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"They've spawned a freshness and a rejuvenation of the entire rock and roll scene; they've changed people's attitude to music. Music should be more about passion and less about EQ levels and money..."

    It's no surprise that the Libertines have become one of the most infamous bands in Britain. Theirs is the great rock'n'roll story of our times, a saga of drugs and shots at self-destruction to match any of the legendary tales of excess passed down from the 1960s. More than that, theirs is a great love story, an exquisitely painful romance of two self-proclaimed soulmates who can't live together yet can't live apart. For all their differences, Barat and Doherty share an enduring love of mythology and self-mythologising: in interviews and weblogs they talk of the band as a ship called Albion, sailing for Arcadia, a realm of freedom.
    Doherty and Barat started the band back in 1996, with friends, bassists and drummers all drifted through the band until they were joined in 2001 by the current lineup of bassist John Hassall and drummer Gary Powell. Signed to Rough Trade Records, the Libertines first release was Up the Bracket, hailed as a masterpiece by the critics, combining effervescent garage punk with a music hall swagger. The band's singular music drew comparisons to quintessentially English acts like The Kinks, The Jam and Blur.
    The Libertines deglamourised the idea of rock star and fan, helping to bring themselves closer to their growing community of fans, by arranging secret gigs via the band's website message boards, posting entire albums' worth of tracks for free download online, scanning in every page of Doherty's personal diaries. Libertines manager and former Creation Records boss Alan McGee says the band have spawned something as vital as punk back in 1978. With a deadpan delivery and charity shop chic, singer Pete Doherty championed English culture.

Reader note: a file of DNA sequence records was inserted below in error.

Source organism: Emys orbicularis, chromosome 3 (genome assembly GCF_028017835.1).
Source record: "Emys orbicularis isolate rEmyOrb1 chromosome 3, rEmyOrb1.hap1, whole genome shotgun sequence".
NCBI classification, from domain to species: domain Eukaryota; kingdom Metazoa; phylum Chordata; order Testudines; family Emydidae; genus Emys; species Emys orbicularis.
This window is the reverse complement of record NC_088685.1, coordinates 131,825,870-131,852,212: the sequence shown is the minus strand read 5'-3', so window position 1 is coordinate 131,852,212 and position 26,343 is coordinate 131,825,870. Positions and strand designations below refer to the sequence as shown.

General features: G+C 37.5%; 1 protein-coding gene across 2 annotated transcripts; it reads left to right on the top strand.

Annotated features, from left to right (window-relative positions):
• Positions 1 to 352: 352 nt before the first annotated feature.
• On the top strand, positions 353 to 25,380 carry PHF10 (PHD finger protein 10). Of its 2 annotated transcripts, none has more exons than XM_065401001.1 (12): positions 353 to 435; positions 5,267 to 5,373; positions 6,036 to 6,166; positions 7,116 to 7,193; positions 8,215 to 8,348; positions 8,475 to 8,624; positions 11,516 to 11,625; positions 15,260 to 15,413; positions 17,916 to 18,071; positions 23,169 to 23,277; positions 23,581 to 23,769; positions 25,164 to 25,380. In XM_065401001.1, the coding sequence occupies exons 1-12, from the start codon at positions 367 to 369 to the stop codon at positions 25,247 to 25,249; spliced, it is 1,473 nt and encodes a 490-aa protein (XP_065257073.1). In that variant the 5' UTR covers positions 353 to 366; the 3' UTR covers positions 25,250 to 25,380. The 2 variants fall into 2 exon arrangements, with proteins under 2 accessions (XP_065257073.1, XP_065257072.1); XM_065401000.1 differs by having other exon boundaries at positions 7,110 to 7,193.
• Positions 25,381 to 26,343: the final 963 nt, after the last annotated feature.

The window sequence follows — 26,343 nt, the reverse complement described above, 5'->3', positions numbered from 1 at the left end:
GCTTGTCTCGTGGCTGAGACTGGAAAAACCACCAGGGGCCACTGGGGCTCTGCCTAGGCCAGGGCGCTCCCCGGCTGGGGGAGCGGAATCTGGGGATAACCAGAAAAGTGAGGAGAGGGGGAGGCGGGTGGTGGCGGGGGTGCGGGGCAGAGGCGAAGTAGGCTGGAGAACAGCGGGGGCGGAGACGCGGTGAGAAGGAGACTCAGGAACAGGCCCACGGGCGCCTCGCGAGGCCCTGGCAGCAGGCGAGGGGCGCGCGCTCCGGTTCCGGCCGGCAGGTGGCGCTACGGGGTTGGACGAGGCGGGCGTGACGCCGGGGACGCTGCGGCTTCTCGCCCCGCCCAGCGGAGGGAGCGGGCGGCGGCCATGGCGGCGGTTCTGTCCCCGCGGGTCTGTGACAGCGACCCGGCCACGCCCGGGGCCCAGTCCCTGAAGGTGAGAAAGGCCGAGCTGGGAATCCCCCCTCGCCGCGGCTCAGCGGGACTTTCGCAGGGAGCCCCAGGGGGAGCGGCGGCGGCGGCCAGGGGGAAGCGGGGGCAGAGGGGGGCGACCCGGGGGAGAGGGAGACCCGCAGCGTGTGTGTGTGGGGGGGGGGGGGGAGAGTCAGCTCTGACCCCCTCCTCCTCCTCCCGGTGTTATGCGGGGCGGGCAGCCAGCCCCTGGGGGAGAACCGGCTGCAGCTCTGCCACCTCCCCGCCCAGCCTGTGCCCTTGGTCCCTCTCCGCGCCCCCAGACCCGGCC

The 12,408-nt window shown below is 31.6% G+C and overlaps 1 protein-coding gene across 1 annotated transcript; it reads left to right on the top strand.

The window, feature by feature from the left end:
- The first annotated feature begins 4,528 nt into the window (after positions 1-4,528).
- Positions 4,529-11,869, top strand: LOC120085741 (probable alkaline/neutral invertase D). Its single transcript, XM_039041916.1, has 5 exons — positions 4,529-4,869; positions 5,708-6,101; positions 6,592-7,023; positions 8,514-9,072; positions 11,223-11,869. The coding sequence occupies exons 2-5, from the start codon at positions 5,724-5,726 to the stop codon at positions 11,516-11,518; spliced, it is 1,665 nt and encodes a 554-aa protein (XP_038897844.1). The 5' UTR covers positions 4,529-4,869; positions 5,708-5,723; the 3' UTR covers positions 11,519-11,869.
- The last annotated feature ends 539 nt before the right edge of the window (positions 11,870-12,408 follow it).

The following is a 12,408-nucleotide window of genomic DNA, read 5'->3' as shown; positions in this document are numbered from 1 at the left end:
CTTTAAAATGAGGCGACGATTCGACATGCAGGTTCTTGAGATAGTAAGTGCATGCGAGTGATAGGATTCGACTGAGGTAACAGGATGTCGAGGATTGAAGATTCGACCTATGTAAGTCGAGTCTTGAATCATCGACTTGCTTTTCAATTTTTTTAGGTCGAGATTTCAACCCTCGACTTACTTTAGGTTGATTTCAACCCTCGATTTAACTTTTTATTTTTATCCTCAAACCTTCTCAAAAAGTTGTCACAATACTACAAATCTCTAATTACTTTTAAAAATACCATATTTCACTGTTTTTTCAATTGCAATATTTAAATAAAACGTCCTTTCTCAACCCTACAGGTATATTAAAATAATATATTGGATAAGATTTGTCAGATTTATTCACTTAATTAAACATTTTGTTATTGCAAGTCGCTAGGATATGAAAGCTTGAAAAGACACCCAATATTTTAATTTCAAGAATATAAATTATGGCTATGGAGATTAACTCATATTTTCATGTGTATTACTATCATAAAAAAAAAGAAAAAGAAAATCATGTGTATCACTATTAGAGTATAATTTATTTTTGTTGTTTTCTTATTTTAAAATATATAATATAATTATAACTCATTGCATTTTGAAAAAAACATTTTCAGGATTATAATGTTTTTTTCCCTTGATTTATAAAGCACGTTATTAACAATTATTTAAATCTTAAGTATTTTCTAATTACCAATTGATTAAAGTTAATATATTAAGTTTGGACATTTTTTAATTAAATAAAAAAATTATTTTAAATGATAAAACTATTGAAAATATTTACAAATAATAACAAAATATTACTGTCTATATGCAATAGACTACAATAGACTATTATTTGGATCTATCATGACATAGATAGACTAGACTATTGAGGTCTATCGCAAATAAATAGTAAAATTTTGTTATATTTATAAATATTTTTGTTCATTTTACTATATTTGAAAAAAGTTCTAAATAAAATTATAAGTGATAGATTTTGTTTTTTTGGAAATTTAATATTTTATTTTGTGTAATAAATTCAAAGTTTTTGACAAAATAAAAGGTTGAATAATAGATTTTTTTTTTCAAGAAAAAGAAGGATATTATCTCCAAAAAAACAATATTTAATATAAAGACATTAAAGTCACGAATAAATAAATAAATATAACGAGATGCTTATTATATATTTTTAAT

The band's new single, Can't Stand Me Now, taken from their self-titled second album released in 2004, is an ode to the faltering relationship between Doherty and Barat. Elsewhere the high octane punk of Arbeit Macht Frei and What Became Of The Likely Lads suggests the band are far from finished.
    "People see a folk hero in Pete. He's very approachable. He obviously means it 100 per cent," says Alan McGee before adding, perhaps thoughtlessly, "He's prepared to die for it."
-Spliced and assembled from random bios around, including "the Guardian," and tiscali.co.uk

1| The Libertines at Twinkling-Star- "..An old school compendium of Union Jakcs, brittle English vocals and mod stylings.."
2| Boys in the Band- "Primarily, though, they're known for their music.."
3| I Like Music- "No one would believe it if it was made up.."
4| Tiscali- "..Expertly shambolic mish-mash of punk revisionism and pub-brawling swagger.."

Hi, I'm Svea. I opened the Libertines fanlisting after the old one strangely disappeared and no one else took up the burden. Overall its been a wonderful experience, uh. If you have any praise/complaints/design problems/html problems or just want to spazz out to another Libs fan, feel free to contact me- skintandminted@gmail.com by email and bolshevik rush by AIM. No, I am not affiliated with the Libertines. Carl smiled at me once from on-stage though, I swear (nah).